Understanding the factors that influence increasing car insurance premiums in South Africa

With the increased cost of living and economic hardship, we seldom include a premium increase in our month-on-month budget forecasting.

While insurance premium calculations are usually based on a client’s personal risk profile – which includes factors such as a client’s gender, driving history, cost of the vehicle and distance travelled – there are additional variables that have an impact on the increase of vehicle insurance premiums, regardless of a client’s good driving record. However, as your risk advisor, it is our responsibility to ensure that your cover is carefully aligned with the current market and the realistic cost of repairs and other related services.

These variables include inflation, the cost of auto parts, and worldwide political upheaval. Covid-related knock-on effects and loadshedding are also significant contributors towards the increase in insurance premiums in South Africa. In addition to the rising inflation rates in South Africa, the prices of spare parts and tyres have also gone up.

In this article, we outline the major factors impacting motor premium increases, enabling you to better understand the dynamics at play in the South African car insurance industry.

Why are car insurance premiums increasing?


Inflation affects all sectors of the economy, notwithstanding the car insurance industry. In fact, the most significant cause of rising car insurance premiums is inflation, fuelled by increased expenses for repairs and replacement parts.

Insurers need to account for the increased costs in claims payouts and, as a result, these costs are recouped through higher premiums, leading to higher insurance costs across the board.

Factors influencing rising Car Insurance Premiums Infographic


Higher claims costs driven by inflation coupled with more frequent claims driven by climate change have had a toll on reinsurers.

The frequency and severity of catastrophic events have caused substantial rate increases in the global reinsurance market. In South Africa, the most developed insurance market on the continent, reinsurance rates are surpassing the global trend and, in some cases, tripling, as reinsurers and insurers grapple with an unprecedented number of claims.

Over the past few years, South Africa has experienced numerous high-risk events, including the pandemic, riots, and the looming threat of a power grid failure. Additionally, the country has faced several catastrophic events such as droughts, wildfires, and floods. The April 2022 KwaZulu-Natal floods have been identified as the largest natural catastrophe loss event in the country.

The sharp rise in reinsurance costs has ultimately led to significant insurance premium increases.


Following the Covid-19 pandemic, the global supply chain cycle has experienced significant strain and, as a result, motor vehicle repair and replacement costs have increased substantially. In addition, the recent hard lockdown in China has also affected the global distribution of spare motor parts.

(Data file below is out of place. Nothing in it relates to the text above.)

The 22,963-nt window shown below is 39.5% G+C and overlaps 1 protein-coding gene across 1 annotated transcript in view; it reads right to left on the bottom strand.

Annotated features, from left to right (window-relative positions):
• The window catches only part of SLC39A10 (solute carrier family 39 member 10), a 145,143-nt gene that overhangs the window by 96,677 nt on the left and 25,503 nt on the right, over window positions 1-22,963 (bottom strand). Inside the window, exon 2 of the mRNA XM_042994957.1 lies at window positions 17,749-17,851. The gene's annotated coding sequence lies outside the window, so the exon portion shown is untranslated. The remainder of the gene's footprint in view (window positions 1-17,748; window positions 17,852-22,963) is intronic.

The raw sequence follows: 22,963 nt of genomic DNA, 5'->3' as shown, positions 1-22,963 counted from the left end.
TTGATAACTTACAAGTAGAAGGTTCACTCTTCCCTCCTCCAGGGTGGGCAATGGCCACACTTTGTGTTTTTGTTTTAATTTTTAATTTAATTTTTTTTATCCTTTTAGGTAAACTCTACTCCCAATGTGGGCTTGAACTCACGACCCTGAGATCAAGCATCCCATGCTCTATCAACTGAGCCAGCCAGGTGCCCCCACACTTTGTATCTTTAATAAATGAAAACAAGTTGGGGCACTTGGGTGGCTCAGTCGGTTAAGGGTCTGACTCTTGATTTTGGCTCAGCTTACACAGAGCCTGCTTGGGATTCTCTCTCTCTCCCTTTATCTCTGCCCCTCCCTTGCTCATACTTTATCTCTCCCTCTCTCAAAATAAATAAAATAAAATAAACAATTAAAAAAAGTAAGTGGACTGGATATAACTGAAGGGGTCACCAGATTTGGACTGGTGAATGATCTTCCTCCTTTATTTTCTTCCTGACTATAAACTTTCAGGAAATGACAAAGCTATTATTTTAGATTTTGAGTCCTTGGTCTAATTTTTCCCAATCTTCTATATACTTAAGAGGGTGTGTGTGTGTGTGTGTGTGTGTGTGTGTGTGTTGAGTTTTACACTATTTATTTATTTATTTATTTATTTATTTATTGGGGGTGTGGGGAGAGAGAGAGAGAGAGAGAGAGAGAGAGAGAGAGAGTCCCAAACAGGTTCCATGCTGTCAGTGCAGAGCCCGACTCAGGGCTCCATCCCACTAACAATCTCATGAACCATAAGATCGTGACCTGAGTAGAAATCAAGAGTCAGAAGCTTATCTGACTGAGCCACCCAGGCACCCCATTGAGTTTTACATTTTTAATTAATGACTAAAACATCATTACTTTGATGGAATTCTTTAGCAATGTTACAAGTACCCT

The surge in cost of spare motor parts, labour and specialized equipment required for repairs has led to higher claim pay-outs. Consequently, premiums have been adjusted to ensure that insurers can adequately cover these rising costs.


The increase in potholes and the lack of maintenance has led to the deteriorating quality of our roads, which adversely affects drivers and the insurance industry.

In an article published by IOL on March 11th, 2023, Transport Minister Fikile Mbalula, says that South Africa is facing an “intractable challenge” as national roads continue to worsen.

According to Mbalula, 40% of the provincial network has reached the end of its design life, and about 80% of the national road network is older than its 20-year design life.

This creates further difficulties for drivers without comprehensive insurance because they might need to get additional rim and tyre coverage to cover losses brought on by dangerous road conditions.

Fortunately, there are products available, such as the Econorisk Tyre Product, which offers additional cover for your tyres and rims, which are at high risk of damage when on our roads.


Vehicle theft has also increased dramatically in South Africa – another factor contributing to the rise in car insurance premiums.

Reported hijackings in South Africa have increased by 30% since 2019, according to the South African Police Service (SAPS) report, which was released in February this year.

According to the statistics released, 23,025 hijackings had been reported by the end of 2022, representing an average of 63 vehicles each day. The provinces that experienced the most incidences of hijackings are Gauteng, KwaZulu Natal and the Western Cape.

The cost associated with replacing stolen vehicles and combating fraudulent claims has had a direct impact on insurance premiums.


South Africa has experienced a rise in both the frequency and severity of accidents on the roads, especially after lockdown where the risk of exposure was extremely low.

The pandemic and lockdown severely restricted human movement and social activity and, as a result, accident and crime rates dropped significantly.

More accidents translate into more claims and, as a result insurance premiums have been adjusted to reflect the increased risk associated with insuring vehicles.


With the uncertainty that comes with the cost of living increase, it’s important to understand what goes into a premium change. There are several factors that have impacted costing when it comes to motor insurance, as well as other areas of cover. It is important to understand these influences and the impact it has had on the industry when analysing and budgeting for adequate insurance cover.